According to the results of a recent phase 3 study published in The Lancet Infectious Diseases, the efficacy of ceftazidime-avibactam was comparable to that of meropenem for the treatment of nosocomial pneumonia, but ceftazidime-avibactam may have been associated with more serious treatment-related adverse events.
In this phase 3, randomized controlled trial (REPROVE; ClinicalTrials.gov identifier: NCT01808092), 879 adults with nosocomial pneumonia, defined as pneumonia with an onset at least 48 hours after hospital admission or within 7 days of discharge, were randomly assigned to receive 2000 mg ceftazidime and 500 mg avibactam or 1000 mg meropenem intravenously for 7 to 14 days. Patients with ventilator-associated pneumonia were included. Microbiologic testing was performed, and patients with confirmed Gram-positive bacteria were excluded. Patients with Gram-negative or unconfirmed bacteria were included in the analyses. Clinical cure at the test-of-cure visit was the primary end point of the study. Secondary end points included clinical response, all-cause mortality, and microbiologic responses.1
Among the 355 patients with identified baseline pathogens, the predominant Gram-negative bacteria were Klebsiella pneumoniae (37%) and Pseudomonas aeruginosa (30%). A total of 28% of identified pathogens were not susceptible to ceftazidime.1
The clinical cure rate for ceftazidime-avibactam met the predetermined criteria for non-inferiority. In an intention-to-treat analysis of patients who met minimum disease criteria, 68.8% of patients who received ceftazidime-avibactam (n=245/356) and 73.0% of patients who received meropenem (n=270/370) were clinically cured.1
Among patients who received an adequate course of treatment and had an assessable clinical outcome within the assessment window, clinical cure rates were 77.4% and 78.1% in the ceftazidime-avibactam and meropenem groups, respectively. All-cause mortality was not significantly different between the ceftazidime-avibactam and meropenem groups (8.1% vs 6.8%).1
The rates of adverse events were similar between groups, with 75% of patients in the ceftazidime-avibactam group experiencing any adverse event compared with 74% in the meropenem group. Most adverse events were mild or moderate in intensity. Potentially treatment-related serious adverse events occurred only in the ceftazidime-avibactam group and included diarrhea, acute coronary syndrome, subacute hepatic failure, and abnormal liver function test results.1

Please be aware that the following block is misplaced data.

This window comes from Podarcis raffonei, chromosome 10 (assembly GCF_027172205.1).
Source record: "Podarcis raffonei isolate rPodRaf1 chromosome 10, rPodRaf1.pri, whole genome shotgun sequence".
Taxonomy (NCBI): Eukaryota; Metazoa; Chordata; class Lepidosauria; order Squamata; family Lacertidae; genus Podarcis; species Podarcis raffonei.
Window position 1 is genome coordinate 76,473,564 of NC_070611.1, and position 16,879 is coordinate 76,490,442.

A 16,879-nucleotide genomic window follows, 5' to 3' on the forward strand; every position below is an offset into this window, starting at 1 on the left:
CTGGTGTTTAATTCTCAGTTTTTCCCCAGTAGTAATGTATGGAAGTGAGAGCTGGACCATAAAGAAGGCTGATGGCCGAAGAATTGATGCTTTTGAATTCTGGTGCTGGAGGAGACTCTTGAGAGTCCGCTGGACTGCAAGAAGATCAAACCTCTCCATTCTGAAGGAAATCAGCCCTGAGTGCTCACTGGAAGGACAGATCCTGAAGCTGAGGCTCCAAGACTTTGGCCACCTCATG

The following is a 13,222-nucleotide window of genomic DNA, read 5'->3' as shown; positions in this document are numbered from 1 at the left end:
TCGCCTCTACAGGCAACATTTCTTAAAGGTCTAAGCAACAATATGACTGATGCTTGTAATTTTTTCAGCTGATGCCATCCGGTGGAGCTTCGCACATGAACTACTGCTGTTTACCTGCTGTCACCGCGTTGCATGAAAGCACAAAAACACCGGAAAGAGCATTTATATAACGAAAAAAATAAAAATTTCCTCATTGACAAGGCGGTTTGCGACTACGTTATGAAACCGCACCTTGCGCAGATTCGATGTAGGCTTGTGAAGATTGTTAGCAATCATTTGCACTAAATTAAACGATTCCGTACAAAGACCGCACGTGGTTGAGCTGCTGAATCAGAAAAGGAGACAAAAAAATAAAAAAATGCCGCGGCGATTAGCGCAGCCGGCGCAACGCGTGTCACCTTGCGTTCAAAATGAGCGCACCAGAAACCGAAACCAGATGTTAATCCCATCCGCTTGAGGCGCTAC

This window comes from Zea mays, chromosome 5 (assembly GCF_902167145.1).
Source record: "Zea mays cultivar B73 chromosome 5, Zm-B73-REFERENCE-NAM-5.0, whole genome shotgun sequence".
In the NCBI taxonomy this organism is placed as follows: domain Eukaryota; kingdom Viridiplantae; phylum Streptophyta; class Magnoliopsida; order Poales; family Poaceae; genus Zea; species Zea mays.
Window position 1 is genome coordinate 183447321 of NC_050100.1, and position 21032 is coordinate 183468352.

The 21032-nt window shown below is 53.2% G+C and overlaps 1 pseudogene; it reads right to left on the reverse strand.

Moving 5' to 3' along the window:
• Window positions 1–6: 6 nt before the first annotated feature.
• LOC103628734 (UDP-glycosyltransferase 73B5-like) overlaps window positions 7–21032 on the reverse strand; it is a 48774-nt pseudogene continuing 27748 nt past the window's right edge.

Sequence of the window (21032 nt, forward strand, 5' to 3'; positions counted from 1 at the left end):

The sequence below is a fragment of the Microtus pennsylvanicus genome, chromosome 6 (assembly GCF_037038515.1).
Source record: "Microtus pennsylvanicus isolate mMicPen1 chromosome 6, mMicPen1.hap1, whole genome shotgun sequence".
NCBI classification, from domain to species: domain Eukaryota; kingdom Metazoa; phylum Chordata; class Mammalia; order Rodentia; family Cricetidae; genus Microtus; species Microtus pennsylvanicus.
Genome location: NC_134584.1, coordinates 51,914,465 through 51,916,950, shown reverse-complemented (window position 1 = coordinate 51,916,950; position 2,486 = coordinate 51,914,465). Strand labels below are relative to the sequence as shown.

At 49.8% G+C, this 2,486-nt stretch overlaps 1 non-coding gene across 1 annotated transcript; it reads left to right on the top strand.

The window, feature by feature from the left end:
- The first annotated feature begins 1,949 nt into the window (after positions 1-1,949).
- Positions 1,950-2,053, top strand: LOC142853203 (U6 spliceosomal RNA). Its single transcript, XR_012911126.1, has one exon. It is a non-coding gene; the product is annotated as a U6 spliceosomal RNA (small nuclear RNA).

In an editorial published in The Lancet Infectious Diseases, Andre C Kalil, MD, MPH, of the University of Nebraska Medical Center and Michael Klompas, MD, MPH, of Harvard Medical School explained that the study results suggest that, “ceftazidime-avibactam is a potentially valuable alternative for the treatment of nosocomial pneumonia. Ceftazidime-avibactam’s safety profile, however, raises the possibility that this treatment might confer a greater risk of harm than meropenem — a concern that merits further assessment.” They concluded that, “caution is thus warranted for now before recommending ceftazidime-avibactam for routine use as a first-line agent.”2
Disclosure: This study was funded by AstraZeneca. The study sponsor was involved in the study design including data collection, analysis, interpretation, and data checking.
- Torres A, Zhong N, Pachl J, et al. Ceftazidime-avibactam versus meropenem in nosocomial pneumonia, including ventilator-associated pneumonia (REPROVE): a randomised, double-blind, phase 3 non-inferiority trial [published online December 15, 2017]. Lancet Infect Dis. doi: 10.1016/S1473-3099(17)30747-8
- Kalil AC, Klompas M. Ceftazidime-avibactam versus meropenem for the treatment of nosocomial pneumonia [published online December 15, 2017]. Lancet Infect Dis. doi: 10.1016/S1473-3099(17)30748-X